SHANGHAI, April 20 (Reuters) - China's stock investors are
chasing up the country's version of the "Nifty 50" index as
their love affair with trendy small caps fades amid a regulatory
crackdown on speculation and concerns that the economy may lose
momentum later in the year.
The shift in investor preference has also been fueled by a
desire for more stable returns, and a burst in supply of listed
start-ups favoured by smaller punters seeking quick gains.
The term "Nifty 50" originally referred to a group of 50
U.S. stocks favored by institutional investors in the 1960s and
1970s, including stalwarts like General Electric, Coca-Cola, and
IBM, once known as "one-decision" stocks investors could buy and
Now Chinese investors are piling into their approximate
counterparts such as home appliance maker Gree Electric
and spirit maker Kweichow Moutai.
Despite recent market weakness, Gree has gained some 38
percent this year and hit record highs this week, while Kweichow
Moutai became the world's biggest liquor maker by market
capitalisation, dethroning British distiller Diageo Plc.
Big cap stocks have always had a stable and loyal following
among institutional investors in China, but have lacked the
magnetism of small caps in a country where the retail investing
culture is imbued with a high appetite for risk.
"The upward trend for blue-chips like Moutai is not yet
over," Eastmoney Securities strategist Zhang Jiadai said, citing
Moutai's generous dividend payouts and "modest" valuation, at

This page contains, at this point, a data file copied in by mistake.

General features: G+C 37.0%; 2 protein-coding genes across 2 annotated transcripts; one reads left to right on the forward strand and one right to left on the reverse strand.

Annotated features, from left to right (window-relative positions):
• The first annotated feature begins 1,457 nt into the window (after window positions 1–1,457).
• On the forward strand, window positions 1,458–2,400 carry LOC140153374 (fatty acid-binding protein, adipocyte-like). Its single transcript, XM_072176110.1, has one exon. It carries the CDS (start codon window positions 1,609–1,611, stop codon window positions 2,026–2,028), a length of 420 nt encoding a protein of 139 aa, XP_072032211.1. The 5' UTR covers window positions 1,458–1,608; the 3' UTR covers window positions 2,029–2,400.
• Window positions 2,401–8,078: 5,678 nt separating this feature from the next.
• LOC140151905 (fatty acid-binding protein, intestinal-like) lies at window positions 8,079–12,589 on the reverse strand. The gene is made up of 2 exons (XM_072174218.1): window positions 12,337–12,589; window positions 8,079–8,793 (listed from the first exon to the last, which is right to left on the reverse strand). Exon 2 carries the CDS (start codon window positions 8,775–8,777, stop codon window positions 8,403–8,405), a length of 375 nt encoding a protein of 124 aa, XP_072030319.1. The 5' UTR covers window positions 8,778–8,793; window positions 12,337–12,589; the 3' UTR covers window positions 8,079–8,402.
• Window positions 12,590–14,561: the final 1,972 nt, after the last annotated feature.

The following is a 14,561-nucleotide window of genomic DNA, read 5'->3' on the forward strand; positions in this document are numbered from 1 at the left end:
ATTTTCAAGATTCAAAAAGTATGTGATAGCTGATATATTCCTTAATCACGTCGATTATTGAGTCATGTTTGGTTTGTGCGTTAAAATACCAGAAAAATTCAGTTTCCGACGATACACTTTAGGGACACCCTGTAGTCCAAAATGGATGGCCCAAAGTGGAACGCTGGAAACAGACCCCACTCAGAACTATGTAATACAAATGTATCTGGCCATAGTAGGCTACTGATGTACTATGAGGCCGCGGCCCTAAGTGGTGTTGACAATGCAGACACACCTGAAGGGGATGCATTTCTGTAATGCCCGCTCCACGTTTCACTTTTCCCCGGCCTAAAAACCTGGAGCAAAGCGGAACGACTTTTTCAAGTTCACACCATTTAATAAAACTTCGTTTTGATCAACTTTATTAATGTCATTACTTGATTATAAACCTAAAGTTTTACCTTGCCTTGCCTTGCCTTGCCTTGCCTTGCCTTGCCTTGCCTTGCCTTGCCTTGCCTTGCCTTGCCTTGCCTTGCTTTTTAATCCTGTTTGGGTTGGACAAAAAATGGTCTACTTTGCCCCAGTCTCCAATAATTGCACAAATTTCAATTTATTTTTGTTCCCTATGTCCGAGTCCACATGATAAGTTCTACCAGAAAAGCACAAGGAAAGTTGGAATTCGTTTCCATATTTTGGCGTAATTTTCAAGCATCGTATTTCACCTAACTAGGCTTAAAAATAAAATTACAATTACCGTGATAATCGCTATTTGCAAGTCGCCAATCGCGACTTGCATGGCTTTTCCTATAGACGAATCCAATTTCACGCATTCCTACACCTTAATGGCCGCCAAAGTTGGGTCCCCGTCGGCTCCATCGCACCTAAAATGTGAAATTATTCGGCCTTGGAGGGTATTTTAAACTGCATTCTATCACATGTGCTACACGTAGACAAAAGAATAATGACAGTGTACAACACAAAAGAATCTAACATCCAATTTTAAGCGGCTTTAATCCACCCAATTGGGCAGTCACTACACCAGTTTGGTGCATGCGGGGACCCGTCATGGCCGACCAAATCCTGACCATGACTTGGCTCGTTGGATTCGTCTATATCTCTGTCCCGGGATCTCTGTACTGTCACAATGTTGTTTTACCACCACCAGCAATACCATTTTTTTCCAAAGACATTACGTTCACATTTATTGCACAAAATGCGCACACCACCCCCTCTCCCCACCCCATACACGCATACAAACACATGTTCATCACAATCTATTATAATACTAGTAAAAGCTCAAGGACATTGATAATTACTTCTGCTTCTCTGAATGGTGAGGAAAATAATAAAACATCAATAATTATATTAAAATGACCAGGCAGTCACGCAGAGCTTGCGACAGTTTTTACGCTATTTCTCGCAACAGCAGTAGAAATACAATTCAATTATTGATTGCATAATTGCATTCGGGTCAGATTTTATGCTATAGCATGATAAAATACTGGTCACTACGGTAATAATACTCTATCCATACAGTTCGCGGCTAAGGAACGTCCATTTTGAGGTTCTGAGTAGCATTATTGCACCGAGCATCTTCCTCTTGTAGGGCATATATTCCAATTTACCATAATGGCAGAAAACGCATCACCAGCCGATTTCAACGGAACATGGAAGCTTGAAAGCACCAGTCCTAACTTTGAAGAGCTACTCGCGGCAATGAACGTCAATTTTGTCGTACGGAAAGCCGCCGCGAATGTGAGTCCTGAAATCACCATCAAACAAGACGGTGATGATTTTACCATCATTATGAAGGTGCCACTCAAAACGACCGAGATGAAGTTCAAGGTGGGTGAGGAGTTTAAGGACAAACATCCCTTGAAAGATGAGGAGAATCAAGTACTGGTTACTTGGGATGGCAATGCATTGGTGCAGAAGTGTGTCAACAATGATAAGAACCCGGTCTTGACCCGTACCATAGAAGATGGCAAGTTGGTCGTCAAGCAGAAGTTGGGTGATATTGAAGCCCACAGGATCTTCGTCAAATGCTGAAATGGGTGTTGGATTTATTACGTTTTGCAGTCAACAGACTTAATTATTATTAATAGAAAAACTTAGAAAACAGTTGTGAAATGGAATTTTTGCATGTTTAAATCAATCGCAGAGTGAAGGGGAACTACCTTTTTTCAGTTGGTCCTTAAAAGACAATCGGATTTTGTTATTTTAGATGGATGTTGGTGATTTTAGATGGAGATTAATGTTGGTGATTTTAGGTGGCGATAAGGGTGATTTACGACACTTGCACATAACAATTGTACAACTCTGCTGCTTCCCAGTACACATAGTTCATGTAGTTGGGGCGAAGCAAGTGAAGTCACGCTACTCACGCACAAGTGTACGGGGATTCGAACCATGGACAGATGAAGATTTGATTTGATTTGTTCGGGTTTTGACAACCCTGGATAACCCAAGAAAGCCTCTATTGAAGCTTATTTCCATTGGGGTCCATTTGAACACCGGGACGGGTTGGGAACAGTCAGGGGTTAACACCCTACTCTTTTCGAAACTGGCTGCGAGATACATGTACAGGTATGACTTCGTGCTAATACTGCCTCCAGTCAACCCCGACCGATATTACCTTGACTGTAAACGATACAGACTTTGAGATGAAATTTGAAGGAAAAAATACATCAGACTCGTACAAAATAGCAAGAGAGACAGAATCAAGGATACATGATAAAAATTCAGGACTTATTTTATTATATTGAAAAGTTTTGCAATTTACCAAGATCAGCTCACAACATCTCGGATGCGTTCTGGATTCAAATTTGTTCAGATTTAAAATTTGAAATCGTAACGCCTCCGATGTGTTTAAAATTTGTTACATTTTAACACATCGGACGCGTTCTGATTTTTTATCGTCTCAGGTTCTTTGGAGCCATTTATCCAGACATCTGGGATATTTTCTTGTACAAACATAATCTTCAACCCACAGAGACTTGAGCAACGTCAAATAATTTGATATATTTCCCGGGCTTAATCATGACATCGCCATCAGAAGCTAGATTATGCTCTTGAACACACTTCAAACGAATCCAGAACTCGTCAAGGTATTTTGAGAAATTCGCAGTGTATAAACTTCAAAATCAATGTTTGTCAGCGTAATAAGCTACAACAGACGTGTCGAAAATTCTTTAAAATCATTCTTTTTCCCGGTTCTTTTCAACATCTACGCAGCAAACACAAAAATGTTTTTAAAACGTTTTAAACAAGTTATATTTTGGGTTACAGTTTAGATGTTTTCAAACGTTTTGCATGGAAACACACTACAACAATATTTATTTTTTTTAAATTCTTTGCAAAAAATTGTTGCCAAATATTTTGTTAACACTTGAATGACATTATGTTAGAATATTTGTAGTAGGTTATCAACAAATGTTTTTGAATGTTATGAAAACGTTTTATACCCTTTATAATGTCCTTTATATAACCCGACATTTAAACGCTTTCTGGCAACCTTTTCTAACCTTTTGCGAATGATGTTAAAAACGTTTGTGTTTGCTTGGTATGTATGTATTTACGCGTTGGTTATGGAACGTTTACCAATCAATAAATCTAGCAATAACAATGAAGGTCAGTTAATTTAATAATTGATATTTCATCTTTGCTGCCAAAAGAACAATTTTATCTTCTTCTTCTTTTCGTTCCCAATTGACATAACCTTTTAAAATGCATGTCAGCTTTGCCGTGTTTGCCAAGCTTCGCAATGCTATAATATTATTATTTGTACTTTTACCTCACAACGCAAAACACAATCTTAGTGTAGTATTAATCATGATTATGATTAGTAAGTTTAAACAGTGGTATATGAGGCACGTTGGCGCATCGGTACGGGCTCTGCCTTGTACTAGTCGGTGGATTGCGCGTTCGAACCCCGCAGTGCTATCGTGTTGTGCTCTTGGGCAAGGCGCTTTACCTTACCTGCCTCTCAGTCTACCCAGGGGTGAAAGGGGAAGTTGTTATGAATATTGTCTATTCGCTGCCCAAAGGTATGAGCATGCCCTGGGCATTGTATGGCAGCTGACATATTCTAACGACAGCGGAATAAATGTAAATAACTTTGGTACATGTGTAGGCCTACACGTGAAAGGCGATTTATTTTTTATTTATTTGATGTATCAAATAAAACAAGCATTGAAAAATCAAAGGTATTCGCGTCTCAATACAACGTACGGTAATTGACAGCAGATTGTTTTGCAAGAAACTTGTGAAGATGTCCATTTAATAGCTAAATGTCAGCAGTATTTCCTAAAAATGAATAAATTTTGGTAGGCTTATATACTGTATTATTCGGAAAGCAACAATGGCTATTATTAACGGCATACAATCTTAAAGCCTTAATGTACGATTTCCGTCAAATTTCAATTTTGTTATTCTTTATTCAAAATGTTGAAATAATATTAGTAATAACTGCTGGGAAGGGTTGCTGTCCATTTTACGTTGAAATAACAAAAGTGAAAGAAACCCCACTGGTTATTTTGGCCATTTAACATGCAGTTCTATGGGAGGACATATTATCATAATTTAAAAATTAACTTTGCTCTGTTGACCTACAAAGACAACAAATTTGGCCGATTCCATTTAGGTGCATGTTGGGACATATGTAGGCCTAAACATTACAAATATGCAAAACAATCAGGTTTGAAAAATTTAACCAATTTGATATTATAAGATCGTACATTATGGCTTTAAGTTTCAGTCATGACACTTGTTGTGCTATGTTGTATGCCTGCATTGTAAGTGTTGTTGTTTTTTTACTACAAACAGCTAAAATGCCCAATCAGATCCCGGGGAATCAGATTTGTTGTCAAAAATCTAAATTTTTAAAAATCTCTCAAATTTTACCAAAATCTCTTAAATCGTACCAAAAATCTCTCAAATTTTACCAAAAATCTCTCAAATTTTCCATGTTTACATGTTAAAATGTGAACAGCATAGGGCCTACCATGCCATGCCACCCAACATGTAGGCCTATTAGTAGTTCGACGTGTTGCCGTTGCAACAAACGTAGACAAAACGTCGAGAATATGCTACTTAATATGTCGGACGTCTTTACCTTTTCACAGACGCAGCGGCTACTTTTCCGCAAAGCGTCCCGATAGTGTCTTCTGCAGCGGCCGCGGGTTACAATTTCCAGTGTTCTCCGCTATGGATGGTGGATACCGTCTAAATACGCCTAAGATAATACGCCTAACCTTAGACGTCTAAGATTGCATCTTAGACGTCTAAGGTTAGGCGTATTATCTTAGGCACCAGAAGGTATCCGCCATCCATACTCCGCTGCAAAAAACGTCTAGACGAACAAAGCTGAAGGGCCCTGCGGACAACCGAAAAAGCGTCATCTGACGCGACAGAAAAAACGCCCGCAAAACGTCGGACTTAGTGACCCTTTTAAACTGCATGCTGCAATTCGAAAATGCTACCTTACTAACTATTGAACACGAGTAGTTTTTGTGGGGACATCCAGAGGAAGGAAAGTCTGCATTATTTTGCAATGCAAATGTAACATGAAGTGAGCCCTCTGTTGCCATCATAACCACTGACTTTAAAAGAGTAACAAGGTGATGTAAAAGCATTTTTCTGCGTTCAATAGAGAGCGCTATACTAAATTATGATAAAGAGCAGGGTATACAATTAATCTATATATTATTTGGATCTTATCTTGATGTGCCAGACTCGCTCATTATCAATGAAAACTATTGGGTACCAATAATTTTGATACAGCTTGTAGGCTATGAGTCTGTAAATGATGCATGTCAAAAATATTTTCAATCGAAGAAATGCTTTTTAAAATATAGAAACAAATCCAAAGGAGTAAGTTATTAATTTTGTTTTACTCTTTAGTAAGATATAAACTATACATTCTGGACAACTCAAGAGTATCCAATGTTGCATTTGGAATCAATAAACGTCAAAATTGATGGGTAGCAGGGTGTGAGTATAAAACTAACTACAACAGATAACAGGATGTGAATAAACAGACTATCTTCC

roughly 24 times forward earnings.
The brokerage's blue-chip Eastmoney Nifty 50 Index has
gained over 5 percent so far this year, outperforming the market
benchmark Shanghai Composite, which is up roughly 2
Meanwhile, investors are dumping small caps, with the growth
board ChiNext down nearly 6 percent.
Zhang predicted that bearish trend "will last for a long
time," potentially halving the index's valuations from the
Such divergence underscores a dramatic reversal from Chinese
investors' strong preference for small-caps over blue-chips
since 2009, creating huge valuation gaps.
Even after this year's sharp correction, ChiNext still
trades at an earnings multiple of roughly 50, while the SME
board is around 40.
In contrast, the SSE50 Index, another gauge that
some liken to China's "Nifty 50", trades at price/earnings ratio
Interest in small caps is quickly waning as regulators have
restricted reckless fundraising, blocked "blind" acquisitions
and vowed to "brandish the sword" against speculation.
"There had been a lot of speculative interest in small-caps,
because high valuations allowed them to raise money cheaply to
fund acquisitions and thus maintain rapid growth," said Zhou
Liang, fund manager at Minority Asset Management Co.
"Once they can no longer keep playing this game, they reveal
their true features," Zhou said, adding he would not be
surprised to see the average valuation of ChiNext shares halve
over the next two to three years.
In addition, regulators are loosening the tap on initial
public offerings (IPOs), flooding the market with newly-listed
start-ups and this depressing valuation of small caps in
Fund manager Zhou predicted that blue chips will continue to
rally due to their relatively low valuations and stable returns,
saying it is "a new cycle that has just started".
Hou Bin, a fund manager at Goldstate Capital Fund Management
Co, said he favored modestly-priced banking and home appliance
stocks, because "when liquidity conditions tend to tighten, and
risk appetite is low, stocks with high valuations will be
But Wu Kan, head of equity trading at Shanshan Finance, said
there may be a silver lining in that painful process for
"As the bubble deflates, there will definitely be bargain
opportunities for those real growth stocks with core
(Reporting by Samuel Shen and John Ruwitch; Editing by Kim